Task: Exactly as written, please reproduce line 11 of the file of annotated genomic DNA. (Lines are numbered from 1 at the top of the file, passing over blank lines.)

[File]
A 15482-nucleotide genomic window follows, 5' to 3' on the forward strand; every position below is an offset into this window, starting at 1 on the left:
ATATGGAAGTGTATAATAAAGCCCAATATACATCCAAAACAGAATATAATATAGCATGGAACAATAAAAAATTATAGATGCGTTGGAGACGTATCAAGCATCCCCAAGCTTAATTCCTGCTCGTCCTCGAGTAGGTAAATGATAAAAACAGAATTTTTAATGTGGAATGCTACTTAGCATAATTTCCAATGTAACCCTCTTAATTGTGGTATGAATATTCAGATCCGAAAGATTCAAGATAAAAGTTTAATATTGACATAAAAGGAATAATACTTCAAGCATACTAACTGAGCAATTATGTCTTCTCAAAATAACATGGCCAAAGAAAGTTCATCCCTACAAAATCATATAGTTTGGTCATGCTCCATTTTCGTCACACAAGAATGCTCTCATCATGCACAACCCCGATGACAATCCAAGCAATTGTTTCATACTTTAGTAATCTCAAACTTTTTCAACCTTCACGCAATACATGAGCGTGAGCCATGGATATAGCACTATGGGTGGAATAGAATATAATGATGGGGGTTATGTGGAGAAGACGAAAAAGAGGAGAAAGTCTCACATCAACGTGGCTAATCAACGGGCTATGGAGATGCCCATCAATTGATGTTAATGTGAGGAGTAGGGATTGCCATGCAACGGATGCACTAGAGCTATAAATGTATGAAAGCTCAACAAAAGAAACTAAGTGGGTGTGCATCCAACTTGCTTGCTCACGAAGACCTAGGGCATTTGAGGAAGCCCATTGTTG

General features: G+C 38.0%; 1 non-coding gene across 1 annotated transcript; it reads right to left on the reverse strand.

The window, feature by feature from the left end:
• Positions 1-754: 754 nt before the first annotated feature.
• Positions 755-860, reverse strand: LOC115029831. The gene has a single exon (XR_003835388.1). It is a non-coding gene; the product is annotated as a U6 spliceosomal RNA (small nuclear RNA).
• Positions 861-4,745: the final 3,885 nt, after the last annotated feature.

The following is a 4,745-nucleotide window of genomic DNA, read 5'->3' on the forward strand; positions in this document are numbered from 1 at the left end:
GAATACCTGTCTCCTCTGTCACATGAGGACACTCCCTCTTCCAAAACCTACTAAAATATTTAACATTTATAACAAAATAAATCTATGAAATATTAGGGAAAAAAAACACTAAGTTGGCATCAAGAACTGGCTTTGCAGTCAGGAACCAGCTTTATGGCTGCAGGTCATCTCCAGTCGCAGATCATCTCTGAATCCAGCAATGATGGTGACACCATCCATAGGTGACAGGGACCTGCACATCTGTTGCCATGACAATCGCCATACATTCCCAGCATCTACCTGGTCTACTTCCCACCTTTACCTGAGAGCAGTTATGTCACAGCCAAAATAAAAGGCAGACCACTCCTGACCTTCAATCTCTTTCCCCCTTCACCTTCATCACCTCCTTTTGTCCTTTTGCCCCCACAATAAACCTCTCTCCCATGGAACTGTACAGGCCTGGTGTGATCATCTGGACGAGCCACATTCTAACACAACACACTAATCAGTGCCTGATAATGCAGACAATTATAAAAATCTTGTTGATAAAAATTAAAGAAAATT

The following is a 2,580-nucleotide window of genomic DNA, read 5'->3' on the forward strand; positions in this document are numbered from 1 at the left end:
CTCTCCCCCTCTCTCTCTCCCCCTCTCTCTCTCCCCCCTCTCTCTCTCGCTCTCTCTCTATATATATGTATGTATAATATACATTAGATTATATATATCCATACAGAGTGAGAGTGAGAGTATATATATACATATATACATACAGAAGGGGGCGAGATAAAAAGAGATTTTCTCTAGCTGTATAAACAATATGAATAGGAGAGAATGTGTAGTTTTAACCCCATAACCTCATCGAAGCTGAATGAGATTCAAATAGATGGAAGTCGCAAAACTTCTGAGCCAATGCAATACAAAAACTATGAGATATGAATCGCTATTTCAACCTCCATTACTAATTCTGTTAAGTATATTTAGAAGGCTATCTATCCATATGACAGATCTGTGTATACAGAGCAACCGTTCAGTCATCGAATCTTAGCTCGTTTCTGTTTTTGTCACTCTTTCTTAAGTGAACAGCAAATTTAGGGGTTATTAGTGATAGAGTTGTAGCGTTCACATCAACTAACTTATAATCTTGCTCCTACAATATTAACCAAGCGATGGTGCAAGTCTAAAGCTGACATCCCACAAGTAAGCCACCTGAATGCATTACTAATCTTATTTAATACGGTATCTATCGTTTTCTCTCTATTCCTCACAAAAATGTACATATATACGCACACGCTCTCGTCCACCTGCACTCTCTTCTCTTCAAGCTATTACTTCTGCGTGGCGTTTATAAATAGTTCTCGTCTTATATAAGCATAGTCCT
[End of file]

CTCTCCCCCTCTCTCTCTCCCCCTCTCTCTCTCCCCCCTCTCTCTCTCGCTCTCTCTCTATATATATGTATGTATAATATACATTAGATTATATATATCCATACAGAGTGAGAGTGAGAGTATATATATACATATATACATACAGAAGGGGGCGAGATAAAAAGAGATTTTCTCTAGCTGTATAAACAATATGAATAGGAGAGAATGTGTAGTTTTAACCCCATAACCTCATCGAAGCTGAATGAGATTCAAATAGATGGAAGTCGCAAAACTTCTGAGCCAATGCAATACAAAAACTATGAGATATGAATCGCTATTTCAACCTCCATTACTAATTCTGTTAAGTATATTTAGAAGGCTATCTATCCATATGACAGATCTGTGTATACAGAGCAACCGTTCAGTCATCGAATCTTAGCTCGTTTCTGTTTTTGTCACTCTTTCTTAAGTGAACAGCAAATTTAGGGGTTATTAGTGATAGAGTTGTAGCGTTCACATCAACTAACTTATAATCTTGCTCCTACAATATTAACCAAGCGATGGTGCAAGTCTAAAGCTGACATCCCACAAGTAAGCCACCTGAATGCATTACTAATCTTATTTAATACGGTATCTATCGTTTTCTCTCTATTCCTCACAAAAATGTACATATATACGCACACGCTCTCGTCCACCTGCACTCTCTTCTCTTCAAGCTATTACTTCTGCGTGGCGTTTATAAATAGTTCTCGTCTTATATAAGCATAGTCCT